Wednesday, February 25, 2015


It all seems rather quaint now. Come the second week of February we swept aside the place mats, salt and pepper shakers, and napkins from our table and replaced them with ledger sheets, a calculator, pencils and pink rubber erasers. We girded our loins and pulled the thick booklet labeled Form 1040 from the file cabinet underneath the desk in our all purpose kitchen.  I made another pot of coffee.

It was tax time.

Time to make an accounting of our year past.  Time to add the machinery and equipment purchases to the depreciation schedule....spread across 10 columns for the straight line years for grain bins and greenhouses, tractors and planters, three years if we had purchased a pickup.  The ledger sheet was the measure of the progress of our business:  not just capital but stuff you could touch, use, drive, park, and, of course, repair.  Those first ledgers were the baby steps of our farming career:  fences, corn cribs, share John Deere 4630, share disk, share plow.

Blake dumping a 1974 Ford

Ben, deduction year 1986, in the 1983 GMC white truck
Blake would painstakingly compile the sales and expenses of our rented farm operations, column by column, deposit by deposit....then spew out great long curls of adding machine tape checking and cross checking the columns and rows, erasing....smudging...and cursing, until we were reasonably confident the tax man wouldn't be coming to haul us off for an arithmetical error. The whole process would be repeated when it came time to copy the figures to the actual tax forms: he would fill out one form in pencil, then it would be my turn to be the scrivener and copy all the figures over with the care of a medieval monk illuminating a manuscript.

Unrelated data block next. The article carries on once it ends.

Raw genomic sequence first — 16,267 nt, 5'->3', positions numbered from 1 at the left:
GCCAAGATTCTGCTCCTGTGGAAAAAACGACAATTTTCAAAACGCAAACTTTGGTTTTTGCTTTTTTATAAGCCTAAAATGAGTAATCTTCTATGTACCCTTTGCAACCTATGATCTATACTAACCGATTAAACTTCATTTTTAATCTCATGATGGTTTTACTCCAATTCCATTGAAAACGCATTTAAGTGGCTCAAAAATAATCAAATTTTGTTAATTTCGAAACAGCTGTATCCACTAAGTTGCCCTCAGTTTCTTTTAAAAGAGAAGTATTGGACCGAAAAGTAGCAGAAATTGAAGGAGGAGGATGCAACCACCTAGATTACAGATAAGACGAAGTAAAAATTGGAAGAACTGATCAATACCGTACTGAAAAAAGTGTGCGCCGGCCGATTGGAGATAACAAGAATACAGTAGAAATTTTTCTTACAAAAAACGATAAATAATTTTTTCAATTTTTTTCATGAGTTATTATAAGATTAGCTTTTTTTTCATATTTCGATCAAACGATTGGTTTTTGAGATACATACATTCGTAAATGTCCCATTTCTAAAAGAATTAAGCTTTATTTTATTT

We ate off plates in the living room while the table was covered with taxes.  The kids thought it was great and offered company and moral support to their dad.

Lee, deduction year 1979 and Ann, 1980, help Blake with taxes
 Outside of one fat file a year, the physical accoutrements of tax time are all passe', gone the way of the passenger pigeon.The ritual has moved from the kitchen table to the office.  There's still plenty of drama, but it all happens online.  The stately accumulation of property has been replaced by section 179: under $500,000 and poof! Your major investment is magically transformed into an expense, here today and gone next year. TurboTax does all the adding and, in theory anyway, prods us when we make a mistake. Our ledger books are ancient history, gathering dust in a file box somewhere, as whimsically archaic as a black and white photo.....or a long ago scrapped Hurst farms John Deere.


  1. Oh, how I remember tax paperwork taking over the whole house. I am so thankful for QuickBooks! :) Love the old pictures!

  2. Thanks for writing this. It was so beautifully written out. Tax time is always a reflective time of year for me. I love looking back on what we have done and what we have spent and how that money created memories for our family. I think it has taken me a while to just except the expenses and not worry.

    Meghan Payne @ Denver Book Keeping Service